It’s a particular challenge for documentaries about climate change to get an audience’s attention. Besides persuading those who don’t believe it’s happening, filmmakers must present a scientific argument in layman’s terms. Throughout Jeff Orlowski’s riveting film, Chasing Coral, scientists equate the widespread bleaching and death of coral reefs to mass deforestation. It may be easier to imagine destroyed trees than it is to think about what’s going on in majestic underwater environments that most people can’t visit. Yet in addition to making you want to immediately book a vacation to Hawaii, Chasing Coral presents a convincing argument for the preservation of coral reefs, and that Earth’s rising temperatures – courtesy of greenhouse gases – threaten to ruin the nation’s biggest ecosystem. A story of passionate pioneers who love reefs becomes a clarion call for change and one of the year’s most essential movies.

If you know nothing about coral reefs other than their beauty, prepare for an eye-opening experience. Blending the approachability of a Bill Nye episode with all the terror of An Inconvenient Truth, Orlowski and crew make you care about their subject. The film’s first half lays out the basics about what coral is, a fact not known by one of the film’s main characters, Richard Vevers. Coral is a living, breathing organism all its own, whose food supply, power and protection makes a home for millions of different animals. They build their own environments and habitats like an organic high-rise. Everything within the colony works together to feed and sustain the structure in a way that’s a prototype for humanity. As it’s bizarrely summed up, no two corals are the same, and yet they are the same.

Chasing Coral’s motley cast of characters are as unique and wondrous as the coral they’re in love with. And make no mistake, the group are dyed in the wool “coral nerds” whose enthusiasm is infectious. Their broad grins endear them to viewers and invest us so that we feel the disappointment when they discover the horrors of dying coral. Rattling off coral species like they’re American states, Zach Rago, described as a coral lunatic, is the nerd whose journey to save the coral transforms him. His house is filled with reefs that lack fish. “It’s amazing to think about how massive it is, and it’s all alive,” he excitedly declares.

He’s not wrong. Outside of their ability to be self-sustaining, as a way of combating coral bleaching some reefs produce fluorescent “sunscreen” in vivid shades of blue, violet and yellow. To see it is spectacular, but it comes at the expense of knowing it’s a defense mechanism.

Chasing Coral’s primary motivation is to show the impact of coral bleaching, a bizarre phenomenon where wide swaths of coral up and die. In just 30 years over 50% of the world’s coral has died via this process, with the effects of bleaching leaving nothing behind but the organism’s skeleton. Watching Rago hold rotting coral “flesh” that sloughs off underwater drives the point home, once again, that these are living beings. Much of this results from minor rises in ocean temperatures that would be the equivalent of a fatal fever in humans. The issues inherent to the level of coral destruction is profound. Several prominent cancer medicines come from coral reef organisms, and reefs protect ocean communities from major tidal waves as well as aid those who survive off a diet of seafood. The fear is that in 25-30 years all the coral in the world will be bleached.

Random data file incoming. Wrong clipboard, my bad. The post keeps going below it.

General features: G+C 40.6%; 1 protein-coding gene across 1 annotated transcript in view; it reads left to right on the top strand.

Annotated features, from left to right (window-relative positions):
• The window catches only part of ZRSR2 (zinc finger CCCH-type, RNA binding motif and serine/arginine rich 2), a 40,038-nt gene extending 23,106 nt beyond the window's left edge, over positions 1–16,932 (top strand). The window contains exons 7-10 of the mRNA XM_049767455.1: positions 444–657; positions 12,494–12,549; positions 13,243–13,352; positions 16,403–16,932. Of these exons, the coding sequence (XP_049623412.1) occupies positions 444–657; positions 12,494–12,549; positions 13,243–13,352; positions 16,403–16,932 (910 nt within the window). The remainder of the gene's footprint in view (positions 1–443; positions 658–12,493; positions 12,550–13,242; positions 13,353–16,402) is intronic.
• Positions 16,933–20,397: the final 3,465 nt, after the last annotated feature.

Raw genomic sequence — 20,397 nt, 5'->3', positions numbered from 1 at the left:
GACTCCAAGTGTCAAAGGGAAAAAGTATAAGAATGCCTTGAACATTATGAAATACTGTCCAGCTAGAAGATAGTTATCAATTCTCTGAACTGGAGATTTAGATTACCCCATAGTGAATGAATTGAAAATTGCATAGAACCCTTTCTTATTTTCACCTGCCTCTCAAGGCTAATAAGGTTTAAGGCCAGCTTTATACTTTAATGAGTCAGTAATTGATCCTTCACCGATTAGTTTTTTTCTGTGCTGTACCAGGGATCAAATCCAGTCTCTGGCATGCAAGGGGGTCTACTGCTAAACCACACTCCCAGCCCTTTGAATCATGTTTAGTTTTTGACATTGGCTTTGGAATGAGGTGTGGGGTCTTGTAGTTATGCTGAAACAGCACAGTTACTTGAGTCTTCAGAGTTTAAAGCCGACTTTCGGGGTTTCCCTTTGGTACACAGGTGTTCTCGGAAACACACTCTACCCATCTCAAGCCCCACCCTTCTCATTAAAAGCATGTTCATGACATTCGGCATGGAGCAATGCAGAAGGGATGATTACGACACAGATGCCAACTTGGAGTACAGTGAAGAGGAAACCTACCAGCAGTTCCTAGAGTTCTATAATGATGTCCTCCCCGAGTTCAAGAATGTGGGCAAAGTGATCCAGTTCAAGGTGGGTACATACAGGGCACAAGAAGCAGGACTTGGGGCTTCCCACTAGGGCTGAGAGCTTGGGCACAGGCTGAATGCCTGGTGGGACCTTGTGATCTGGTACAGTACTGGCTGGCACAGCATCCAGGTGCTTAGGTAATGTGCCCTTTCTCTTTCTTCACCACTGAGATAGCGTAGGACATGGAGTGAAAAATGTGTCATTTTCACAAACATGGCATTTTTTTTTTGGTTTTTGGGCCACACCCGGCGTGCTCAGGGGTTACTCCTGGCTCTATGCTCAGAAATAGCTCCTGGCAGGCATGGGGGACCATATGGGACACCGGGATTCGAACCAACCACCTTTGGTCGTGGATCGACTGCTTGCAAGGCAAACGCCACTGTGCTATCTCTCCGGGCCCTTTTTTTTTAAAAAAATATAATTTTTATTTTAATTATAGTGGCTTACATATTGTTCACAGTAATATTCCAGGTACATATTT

The scientists’ excitement notwithstanding, the film employs other techniques to prove to the audience that coral is a living organism. The aerial and underwater photography here is on par with BBC’s Planet Earth, although it is disheartening it is to see before and after shots of reefs once teeming with fish now reduced to looking like a post-apocalyptic wasteland. The world of a coral reef “isn’t a silent world at all,” a scientist says, so hearing fish swim around these reefs is a potent reminder of how much of a living, breathing thing coral is and what’s being destroyed.

But the film is as optimistic as its human subjects are enthusiastic. Orlowski treats coral bleaching with all the respect and reverence of watching someone waste away from a preventable cancer. He’s determined to save it – “you do what you have to do” – and with the help of Rago the two travel to the Great Barrier Reef to show the effects of coral bleaching. Their stamina is astounding as they make two-minute videos of coral up to 25 times a day to prove to naysayers that climate change is a reality. By the time they complete their footage, which shows massive deterioration in just a two-month period, the young man is completely demoralized. It’s up to Rago, and the audience, to save the reefs.

Coral reefs are as important to the environment as trees, and to lose them would be the equivalent of losing a quarter of our oceans. Chasing Coral eschews the usual scare tactics in favor of showing the spectacular beauty of its subject. That may be all an audience needs to convince them to make a difference.

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